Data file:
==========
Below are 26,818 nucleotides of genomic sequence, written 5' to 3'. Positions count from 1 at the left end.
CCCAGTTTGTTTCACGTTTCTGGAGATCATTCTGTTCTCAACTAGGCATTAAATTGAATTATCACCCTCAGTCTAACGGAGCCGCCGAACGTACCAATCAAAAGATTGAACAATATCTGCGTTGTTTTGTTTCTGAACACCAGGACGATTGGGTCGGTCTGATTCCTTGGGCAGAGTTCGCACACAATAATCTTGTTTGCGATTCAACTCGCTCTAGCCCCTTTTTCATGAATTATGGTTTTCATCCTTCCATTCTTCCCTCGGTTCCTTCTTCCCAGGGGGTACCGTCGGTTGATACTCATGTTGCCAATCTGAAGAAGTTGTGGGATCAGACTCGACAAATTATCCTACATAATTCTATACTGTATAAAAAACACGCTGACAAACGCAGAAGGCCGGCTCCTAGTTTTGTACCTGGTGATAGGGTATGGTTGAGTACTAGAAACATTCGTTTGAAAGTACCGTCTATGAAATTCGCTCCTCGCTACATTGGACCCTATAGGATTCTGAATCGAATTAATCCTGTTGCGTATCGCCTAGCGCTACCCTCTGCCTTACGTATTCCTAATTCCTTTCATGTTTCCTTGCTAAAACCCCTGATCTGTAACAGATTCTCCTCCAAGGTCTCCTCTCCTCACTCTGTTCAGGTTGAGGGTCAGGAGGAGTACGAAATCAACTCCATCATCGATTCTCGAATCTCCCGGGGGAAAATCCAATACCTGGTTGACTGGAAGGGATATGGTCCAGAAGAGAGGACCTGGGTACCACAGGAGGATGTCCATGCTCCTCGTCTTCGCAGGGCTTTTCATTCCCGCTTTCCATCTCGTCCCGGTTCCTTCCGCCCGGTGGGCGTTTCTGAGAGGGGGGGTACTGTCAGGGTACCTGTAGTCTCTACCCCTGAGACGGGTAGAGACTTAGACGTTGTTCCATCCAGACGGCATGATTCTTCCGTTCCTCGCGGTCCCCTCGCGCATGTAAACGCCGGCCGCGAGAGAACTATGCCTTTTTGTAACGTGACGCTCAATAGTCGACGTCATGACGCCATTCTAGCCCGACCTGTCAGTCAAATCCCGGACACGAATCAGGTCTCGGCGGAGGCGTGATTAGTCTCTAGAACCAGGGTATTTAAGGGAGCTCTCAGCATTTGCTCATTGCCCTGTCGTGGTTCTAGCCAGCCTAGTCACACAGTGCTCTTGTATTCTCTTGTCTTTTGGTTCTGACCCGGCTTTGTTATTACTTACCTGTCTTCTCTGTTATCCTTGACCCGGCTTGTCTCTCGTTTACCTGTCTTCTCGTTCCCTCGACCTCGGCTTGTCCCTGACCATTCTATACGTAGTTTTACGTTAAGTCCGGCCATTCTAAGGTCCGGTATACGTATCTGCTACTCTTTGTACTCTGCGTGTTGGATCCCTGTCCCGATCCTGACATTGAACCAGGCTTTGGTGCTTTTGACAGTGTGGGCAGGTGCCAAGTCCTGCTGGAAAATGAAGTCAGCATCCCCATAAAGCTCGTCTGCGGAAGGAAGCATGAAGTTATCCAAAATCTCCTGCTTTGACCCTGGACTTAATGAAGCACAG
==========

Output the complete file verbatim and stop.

Below are 26,818 nucleotides of genomic sequence, written 5' to 3'. Positions count from 1 at the left end.
CCCAGTTTGTTTCACGTTTCTGGAGATCATTCTGTTCTCAACTAGGCATTAAATTGAATTATCACCCTCAGTCTAACGGAGCCGCCGAACGTACCAATCAAAAGATTGAACAATATCTGCGTTGTTTTGTTTCTGAACACCAGGACGATTGGGTCGGTCTGATTCCTTGGGCAGAGTTCGCACACAATAATCTTGTTTGCGATTCAACTCGCTCTAGCCCCTTTTTCATGAATTATGGTTTTCATCCTTCCATTCTTCCCTCGGTTCCTTCTTCCCAGGGGGTACCGTCGGTTGATACTCATGTTGCCAATCTGAAGAAGTTGTGGGATCAGACTCGACAAATTATCCTACATAATTCTATACTGTATAAAAAACACGCTGACAAACGCAGAAGGCCGGCTCCTAGTTTTGTACCTGGTGATAGGGTATGGTTGAGTACTAGAAACATTCGTTTGAAAGTACCGTCTATGAAATTCGCTCCTCGCTACATTGGACCCTATAGGATTCTGAATCGAATTAATCCTGTTGCGTATCGCCTAGCGCTACCCTCTGCCTTACGTATTCCTAATTCCTTTCATGTTTCCTTGCTAAAACCCCTGATCTGTAACAGATTCTCCTCCAAGGTCTCCTCTCCTCACTCTGTTCAGGTTGAGGGTCAGGAGGAGTACGAAATCAACTCCATCATCGATTCTCGAATCTCCCGGGGGAAAATCCAATACCTGGTTGACTGGAAGGGATATGGTCCAGAAGAGAGGACCTGGGTACCACAGGAGGATGTCCATGCTCCTCGTCTTCGCAGGGCTTTTCATTCCCGCTTTCCATCTCGTCCCGGTTCCTTCCGCCCGGTGGGCGTTTCTGAGAGGGGGGGTACTGTCAGGGTACCTGTAGTCTCTACCCCTGAGACGGGTAGAGACTTAGACGTTGTTCCATCCAGACGGCATGATTCTTCCGTTCCTCGCGGTCCCCTCGCGCATGTAAACGCCGGCCGCGAGAGAACTATGCCTTTTTGTAACGTGACGCTCAATAGTCGACGTCATGACGCCATTCTAGCCCGACCTGTCAGTCAAATCCCGGACACGAATCAGGTCTCGGCGGAGGCGTGATTAGTCTCTAGAACCAGGGTATTTAAGGGAGCTCTCAGCATTTGCTCATTGCCCTGTCGTGGTTCTAGCCAGCCTAGTCACACAGTGCTCTTGTATTCTCTTGTCTTTTGGTTCTGACCCGGCTTTGTTATTACTTACCTGTCTTCTCTGTTATCCTTGACCCGGCTTGTCTCTCGTTTACCTGTCTTCTCGTTCCCTCGACCTCGGCTTGTCCCTGACCATTCTATACGTAGTTTTACGTTAAGTCCGGCCATTCTAAGGTCCGGTATACGTATCTGCTACTCTTTGTACTCTGCGTGTTGGATCCCTGTCCCGATCCTGACATTGAACCAGGCTTTGGTGCTTTTGACAGTGTGGGCAGGTGCCAAGTCCTGCTGGAAAATGAAGTCAGCATCCCCATAAAGCTCGTCTGCGGAAGGAAGCATGAAGTTATCCAAAATCTCCTGCTTTGACCCTGGACTTAATGAAGCACAG